We are importing a csv file with CSVReader then using SqlBulkCopy to insert that data into SQL Server. This code works for us and is very simple, but wondering if there is a faster method (some of our files have 100000 rows) that would also not get too complex?

        SqlConnection conn = new SqlConnection(connectionString);
        SqlTransaction transaction = conn.BeginTransaction();
            using (TextReader reader = File.OpenText(sourceFileLocation))
                CsvReader csv = new CsvReader(reader, true);
                SqlBulkCopy copy = new SqlBulkCopy(conn, SqlBulkCopyOptions.KeepIdentity, transaction);
                copy.DestinationTableName = reportType.ToString();
        catch (Exception ex)
            success = false;
            SendFileImportErrorEmail(Path.GetFileName(sourceFileLocation), ex.Message);
  • 1
    I doubt you'll find anything faster than this. How long does it take now? How long do you expect it to take? Jan 8, 2016 at 1:10
  • 4 minutes with a csv file with 180,000 rows as our test data. Compared to 1.5 minutes with SSIS, which we would rather not use. Jan 8, 2016 at 1:12
  • If performance is critical in your integration scenario I would recommend SSIS even though it has its kinks... On SQL Server 2012+ you can also develop SSDT through Visual Studio. Jan 8, 2016 at 1:13
  • How many fields in the CSV file? How large is the file at 180k rows? 4 minutes seems abnormally long for only 180k rows, especially for just doing a straight INSERT via SqlBulkCopy. Also, it looks like there might be a copy/paste error in your sample code as it sees that the entire chunk of code is duplicated in place of the closing } in the first finally block. Jan 8, 2016 at 2:24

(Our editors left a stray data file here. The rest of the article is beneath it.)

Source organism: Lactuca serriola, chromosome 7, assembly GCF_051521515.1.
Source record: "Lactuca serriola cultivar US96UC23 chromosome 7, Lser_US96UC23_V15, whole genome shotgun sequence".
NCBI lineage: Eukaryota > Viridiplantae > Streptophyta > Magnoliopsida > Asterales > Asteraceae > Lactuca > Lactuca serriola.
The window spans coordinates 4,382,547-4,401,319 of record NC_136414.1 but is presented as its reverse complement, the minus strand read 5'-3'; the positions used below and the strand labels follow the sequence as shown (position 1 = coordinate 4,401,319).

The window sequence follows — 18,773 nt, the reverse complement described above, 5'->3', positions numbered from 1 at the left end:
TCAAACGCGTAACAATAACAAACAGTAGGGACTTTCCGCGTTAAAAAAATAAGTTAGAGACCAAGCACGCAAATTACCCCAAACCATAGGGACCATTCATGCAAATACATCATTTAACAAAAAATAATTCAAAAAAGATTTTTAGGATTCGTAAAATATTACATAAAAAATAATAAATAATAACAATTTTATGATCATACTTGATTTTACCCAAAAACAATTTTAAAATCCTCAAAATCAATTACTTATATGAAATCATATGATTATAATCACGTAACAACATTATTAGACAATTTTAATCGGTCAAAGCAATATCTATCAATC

• And what "CsvReader" code are you using, exactly? I have found a few different ones, but I am guessing that the one you are using it returning a DataTable. If so, then loading the entire CSV into memory before calling SqlBulkCopy would explain some of the 4 minutes that it is taking, and why SSIS is not taking as long. Similar to SSIS, the method I describe in my answer also streams the data from the file into SQL Server, so it isn't being loaded fully into memory first :-). Jan 8, 2016 at 5:46

2 Answers 2


Instead of building your own tool to do this, have a look at SQL Server Import and Export / SSIS. You can target flat files and SQL Server databases directly. The output dtsx package can also be run from the command line or as a job through the SQL Server Agent.

The reason I am suggesting it is because the wizard is optimized for parallelism and works really well on large flat files.

  • Thank you. Would this work as an automated process? Jan 8, 2016 at 1:14
  • Yes, you can, for example, schedule the package in SQL Server as a job/task. I generally start with the wizard and then modify the package in BIDS/SSDT depending on your version of SQL Server (see my comment on your original question). Jan 8, 2016 at 1:15

You should consider using a Table-Valued Parameter (TVP), which is based on a User-Defined Table Type (UDTT). This ability was introduced in SQL Server 2008 and allows you to define a strongly-typed structure that can be used to stream data into SQL Server (if done properly). An advantage of this approach over using SqlBulkCopy is that you can do more than a simple INSERT into a table; you can do any logic that you want (validate / upsert / etc) since the data arrives in the form of a Table Variable. You can deal with all of the import logic in a single Stored Procedure that can easily use local temporary tables if any of the data needs to be staged first. This makes it rather easy to isolate the process such that you can run multiple instances at the same time as long as you have a way to logically separate the rows being imported.

I posted a detailed answer on this topic here on S.O. a while ago, including example code and links to other info:

How can I insert 10 million records in the shortest time possible?

There is even a link to a related answer of mine that shows another variation on that theme. I have a third answer somewhere that shows a batched approach if you have millions of rows, which you don't, but as soon as I find that I will add the link here.

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